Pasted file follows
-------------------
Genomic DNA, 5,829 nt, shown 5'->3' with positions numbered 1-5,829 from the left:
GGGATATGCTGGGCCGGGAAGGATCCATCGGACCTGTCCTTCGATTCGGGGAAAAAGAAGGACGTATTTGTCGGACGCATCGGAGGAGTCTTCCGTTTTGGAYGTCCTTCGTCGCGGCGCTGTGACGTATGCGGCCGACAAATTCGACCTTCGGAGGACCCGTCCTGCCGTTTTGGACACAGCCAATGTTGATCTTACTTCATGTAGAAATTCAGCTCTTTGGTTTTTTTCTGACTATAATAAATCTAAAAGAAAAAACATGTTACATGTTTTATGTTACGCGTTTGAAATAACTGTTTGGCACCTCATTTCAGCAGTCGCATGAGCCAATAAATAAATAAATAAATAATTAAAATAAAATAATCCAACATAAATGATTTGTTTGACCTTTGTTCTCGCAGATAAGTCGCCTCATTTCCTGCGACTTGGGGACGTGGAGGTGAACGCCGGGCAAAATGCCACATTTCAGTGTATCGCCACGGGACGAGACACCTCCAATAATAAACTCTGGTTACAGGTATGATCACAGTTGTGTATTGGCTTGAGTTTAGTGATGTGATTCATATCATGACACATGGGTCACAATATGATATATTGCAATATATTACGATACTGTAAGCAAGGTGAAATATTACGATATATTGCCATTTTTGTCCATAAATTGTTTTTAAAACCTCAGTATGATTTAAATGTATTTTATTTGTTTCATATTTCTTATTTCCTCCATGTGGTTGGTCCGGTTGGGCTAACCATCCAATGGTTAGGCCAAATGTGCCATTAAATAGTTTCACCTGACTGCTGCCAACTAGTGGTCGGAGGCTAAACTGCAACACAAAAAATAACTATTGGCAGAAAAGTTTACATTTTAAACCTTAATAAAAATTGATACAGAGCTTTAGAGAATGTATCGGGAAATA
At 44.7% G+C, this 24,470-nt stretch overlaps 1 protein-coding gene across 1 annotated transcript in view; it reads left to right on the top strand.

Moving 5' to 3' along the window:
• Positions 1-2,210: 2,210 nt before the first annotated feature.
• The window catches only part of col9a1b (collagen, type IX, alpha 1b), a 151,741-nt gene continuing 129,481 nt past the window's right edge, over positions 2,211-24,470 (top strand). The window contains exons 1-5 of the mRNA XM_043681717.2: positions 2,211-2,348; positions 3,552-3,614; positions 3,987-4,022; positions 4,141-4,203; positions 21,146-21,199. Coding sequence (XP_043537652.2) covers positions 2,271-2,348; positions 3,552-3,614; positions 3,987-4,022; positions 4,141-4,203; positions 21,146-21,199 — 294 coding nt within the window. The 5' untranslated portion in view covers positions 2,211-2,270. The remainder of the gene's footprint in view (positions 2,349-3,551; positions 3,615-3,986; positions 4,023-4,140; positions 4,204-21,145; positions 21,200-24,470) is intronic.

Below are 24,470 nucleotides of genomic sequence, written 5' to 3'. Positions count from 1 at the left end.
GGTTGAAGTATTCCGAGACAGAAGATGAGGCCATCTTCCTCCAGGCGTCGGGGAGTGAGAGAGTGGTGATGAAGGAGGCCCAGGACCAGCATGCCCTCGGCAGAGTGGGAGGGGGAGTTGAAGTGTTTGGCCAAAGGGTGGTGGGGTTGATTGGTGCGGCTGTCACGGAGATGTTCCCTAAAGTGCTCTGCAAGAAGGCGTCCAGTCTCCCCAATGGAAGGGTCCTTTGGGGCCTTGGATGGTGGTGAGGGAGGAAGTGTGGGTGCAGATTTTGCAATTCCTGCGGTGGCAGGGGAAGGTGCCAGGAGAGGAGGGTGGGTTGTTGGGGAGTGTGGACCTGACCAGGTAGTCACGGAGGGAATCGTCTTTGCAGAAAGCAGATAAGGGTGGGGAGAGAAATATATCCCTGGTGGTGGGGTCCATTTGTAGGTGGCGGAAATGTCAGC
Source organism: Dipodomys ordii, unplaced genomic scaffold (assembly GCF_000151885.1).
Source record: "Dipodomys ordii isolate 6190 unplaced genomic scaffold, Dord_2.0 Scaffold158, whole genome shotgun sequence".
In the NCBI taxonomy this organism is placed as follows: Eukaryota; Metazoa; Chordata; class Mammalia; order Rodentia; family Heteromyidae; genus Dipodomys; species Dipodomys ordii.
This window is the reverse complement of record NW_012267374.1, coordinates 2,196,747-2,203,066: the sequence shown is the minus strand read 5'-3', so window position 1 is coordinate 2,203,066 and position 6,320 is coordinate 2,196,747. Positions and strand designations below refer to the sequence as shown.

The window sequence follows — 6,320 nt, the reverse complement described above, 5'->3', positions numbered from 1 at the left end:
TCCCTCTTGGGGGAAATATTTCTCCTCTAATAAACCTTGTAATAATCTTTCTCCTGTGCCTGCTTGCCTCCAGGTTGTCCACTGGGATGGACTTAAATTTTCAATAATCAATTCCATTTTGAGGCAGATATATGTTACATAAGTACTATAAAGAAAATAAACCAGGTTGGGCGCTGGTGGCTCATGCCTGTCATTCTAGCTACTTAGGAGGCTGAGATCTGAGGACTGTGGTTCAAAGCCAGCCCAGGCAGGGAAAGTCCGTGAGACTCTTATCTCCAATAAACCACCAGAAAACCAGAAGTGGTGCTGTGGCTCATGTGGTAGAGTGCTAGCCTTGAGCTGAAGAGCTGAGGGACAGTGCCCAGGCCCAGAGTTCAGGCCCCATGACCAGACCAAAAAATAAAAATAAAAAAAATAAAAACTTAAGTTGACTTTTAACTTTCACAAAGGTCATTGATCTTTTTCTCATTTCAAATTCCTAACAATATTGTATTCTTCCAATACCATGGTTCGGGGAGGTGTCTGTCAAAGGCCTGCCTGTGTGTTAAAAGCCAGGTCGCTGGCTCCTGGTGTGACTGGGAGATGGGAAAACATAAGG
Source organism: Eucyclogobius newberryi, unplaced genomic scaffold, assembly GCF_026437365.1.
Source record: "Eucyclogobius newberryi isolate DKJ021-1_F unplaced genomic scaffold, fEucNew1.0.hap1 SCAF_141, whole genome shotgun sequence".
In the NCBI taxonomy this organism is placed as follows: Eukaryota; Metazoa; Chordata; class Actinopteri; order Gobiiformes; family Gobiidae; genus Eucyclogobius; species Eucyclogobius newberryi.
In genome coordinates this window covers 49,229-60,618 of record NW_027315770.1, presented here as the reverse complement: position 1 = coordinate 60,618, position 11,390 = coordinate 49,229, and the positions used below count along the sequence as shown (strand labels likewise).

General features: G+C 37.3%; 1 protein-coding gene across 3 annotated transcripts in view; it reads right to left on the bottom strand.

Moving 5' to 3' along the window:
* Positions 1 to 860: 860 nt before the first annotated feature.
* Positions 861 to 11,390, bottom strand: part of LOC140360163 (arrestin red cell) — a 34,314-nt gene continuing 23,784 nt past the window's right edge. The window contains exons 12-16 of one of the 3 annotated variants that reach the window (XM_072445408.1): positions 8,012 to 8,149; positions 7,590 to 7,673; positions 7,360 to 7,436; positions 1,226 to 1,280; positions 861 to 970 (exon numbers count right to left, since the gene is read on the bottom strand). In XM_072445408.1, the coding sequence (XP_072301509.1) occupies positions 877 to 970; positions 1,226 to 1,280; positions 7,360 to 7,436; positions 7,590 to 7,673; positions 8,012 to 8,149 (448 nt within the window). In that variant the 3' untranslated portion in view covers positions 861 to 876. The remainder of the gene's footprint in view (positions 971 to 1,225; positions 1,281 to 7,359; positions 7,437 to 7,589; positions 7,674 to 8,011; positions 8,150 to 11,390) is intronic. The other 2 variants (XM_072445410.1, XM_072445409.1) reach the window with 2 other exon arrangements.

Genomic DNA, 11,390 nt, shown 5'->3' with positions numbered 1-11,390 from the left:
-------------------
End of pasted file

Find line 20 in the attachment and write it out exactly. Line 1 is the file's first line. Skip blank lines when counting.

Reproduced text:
Moving 5' to 3' along the window: